For 35 years, the men who run organized baseball have huddled under a legal umbrella raised for them by Justice Oliver Wendell Holmes of the Supreme Court in 1922 and steadied in their grasp by another high court decision in 1953. The umbrella is now leaking badly.
This was the deeper significance of a 6-3 decision of the Supreme Court last week which was primarily directed at the status of professional football. The court ruled that—whatever else it is—pro football is a business engaged in interstate commerce and therefore subject to the antitrust laws.
It was Justice Tom C. Clark, reading the court decision, who brought up baseball. Were it not for the "umbrella" raised in 1922, he said, "were we considering the question of baseball for the first time upon a clean slate, we would have no doubts." I.e., baseball would be ruled a business too.
While the first effect of the decision was to throw professional football's owners and league officials into a state of near-hysteria (NFL Commissioner Bert Bell delivered a ringing non sequitur that sought to prove there was very little money to be made in the game), there was also an almost immediate flurry of action in Congress.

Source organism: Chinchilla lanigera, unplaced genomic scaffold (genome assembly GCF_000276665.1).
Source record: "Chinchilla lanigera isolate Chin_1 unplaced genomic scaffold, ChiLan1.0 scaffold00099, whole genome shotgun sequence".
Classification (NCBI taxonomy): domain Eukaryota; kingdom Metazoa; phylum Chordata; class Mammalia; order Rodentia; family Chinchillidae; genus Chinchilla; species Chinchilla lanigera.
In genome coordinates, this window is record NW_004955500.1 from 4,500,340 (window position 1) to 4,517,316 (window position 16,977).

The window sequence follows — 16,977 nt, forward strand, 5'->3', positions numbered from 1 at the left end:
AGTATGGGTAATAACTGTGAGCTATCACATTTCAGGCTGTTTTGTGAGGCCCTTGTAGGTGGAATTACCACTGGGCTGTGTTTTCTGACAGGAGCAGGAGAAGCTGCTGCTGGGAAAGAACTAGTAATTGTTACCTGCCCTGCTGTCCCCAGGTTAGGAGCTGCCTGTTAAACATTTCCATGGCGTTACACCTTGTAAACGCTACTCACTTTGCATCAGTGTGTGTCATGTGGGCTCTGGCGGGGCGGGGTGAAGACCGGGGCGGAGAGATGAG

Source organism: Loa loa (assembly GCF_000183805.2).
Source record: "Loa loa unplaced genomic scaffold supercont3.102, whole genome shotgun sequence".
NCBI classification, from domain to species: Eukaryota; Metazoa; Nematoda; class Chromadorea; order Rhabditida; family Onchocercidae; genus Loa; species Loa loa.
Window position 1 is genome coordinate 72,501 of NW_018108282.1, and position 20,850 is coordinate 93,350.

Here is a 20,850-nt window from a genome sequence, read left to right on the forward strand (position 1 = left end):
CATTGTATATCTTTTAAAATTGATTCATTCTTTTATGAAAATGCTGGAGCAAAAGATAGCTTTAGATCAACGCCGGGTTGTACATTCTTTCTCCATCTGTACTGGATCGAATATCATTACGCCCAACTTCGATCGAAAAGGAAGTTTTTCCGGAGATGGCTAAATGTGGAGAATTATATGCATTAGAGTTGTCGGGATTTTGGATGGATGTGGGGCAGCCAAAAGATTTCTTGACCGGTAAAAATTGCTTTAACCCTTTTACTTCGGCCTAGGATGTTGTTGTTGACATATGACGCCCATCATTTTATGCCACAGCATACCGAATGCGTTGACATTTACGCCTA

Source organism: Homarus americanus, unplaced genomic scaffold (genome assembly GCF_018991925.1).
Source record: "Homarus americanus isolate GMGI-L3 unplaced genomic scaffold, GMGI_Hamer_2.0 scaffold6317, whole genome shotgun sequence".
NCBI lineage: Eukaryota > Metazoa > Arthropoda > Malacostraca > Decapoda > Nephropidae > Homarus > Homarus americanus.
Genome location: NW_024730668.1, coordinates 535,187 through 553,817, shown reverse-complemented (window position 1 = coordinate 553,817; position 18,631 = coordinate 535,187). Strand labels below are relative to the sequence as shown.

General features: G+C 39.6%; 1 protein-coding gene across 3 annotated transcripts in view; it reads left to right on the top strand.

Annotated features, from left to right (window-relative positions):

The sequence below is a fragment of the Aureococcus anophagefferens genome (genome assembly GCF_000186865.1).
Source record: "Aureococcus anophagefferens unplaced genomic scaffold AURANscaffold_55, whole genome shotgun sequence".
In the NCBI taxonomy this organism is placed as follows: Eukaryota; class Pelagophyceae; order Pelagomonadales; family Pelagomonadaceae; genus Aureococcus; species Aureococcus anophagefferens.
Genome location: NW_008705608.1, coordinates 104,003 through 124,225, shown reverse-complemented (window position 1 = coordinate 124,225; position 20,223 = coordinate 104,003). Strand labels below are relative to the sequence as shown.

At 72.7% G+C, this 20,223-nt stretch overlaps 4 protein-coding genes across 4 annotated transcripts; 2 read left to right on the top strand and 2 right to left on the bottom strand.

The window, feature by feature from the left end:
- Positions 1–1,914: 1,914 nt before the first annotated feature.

Accepting Justice Clark's tacit invitation to clarify baseball's special status, Representative Oren Harris, a Democrat of Arkansas, introduced a bill which would not only keep the umbrella over baseball but enlarge it to cover pro football, basketball and hockey as well. "If the federal government sticks its nose into sports," he said, "sooner or later the American people will lose their principal form of entertainment."
But across the floor of the House Representative Patrick J. Hillings, Republican of California, denounced organized baseball as a "horsehide cartel" and introduced a bill to remove the umbrella entirely.
Representative Emanuel Celler, New York Democrat who was chairman of a House Judiciary subcommittee that investigated baseball—inconclusively—in 1951, spoke in favor of the Hillings bill. He said that the Supreme Court should now redefine baseball as a business in the same category as football. "You can't," he said, "call one a fish and the other a fowl."
Most baseball men preferred to say nothing. When they did speak, they tried to be brave.
"We are not involved," said Ford Frick, baseball's commissioner.
"As far as baseball is concerned," said Frick's attorney, Lou Carroll, "the Supreme Court decision merely reaffirms the decisions of 1922 and 1953 which declared baseball to be a sport and not a business."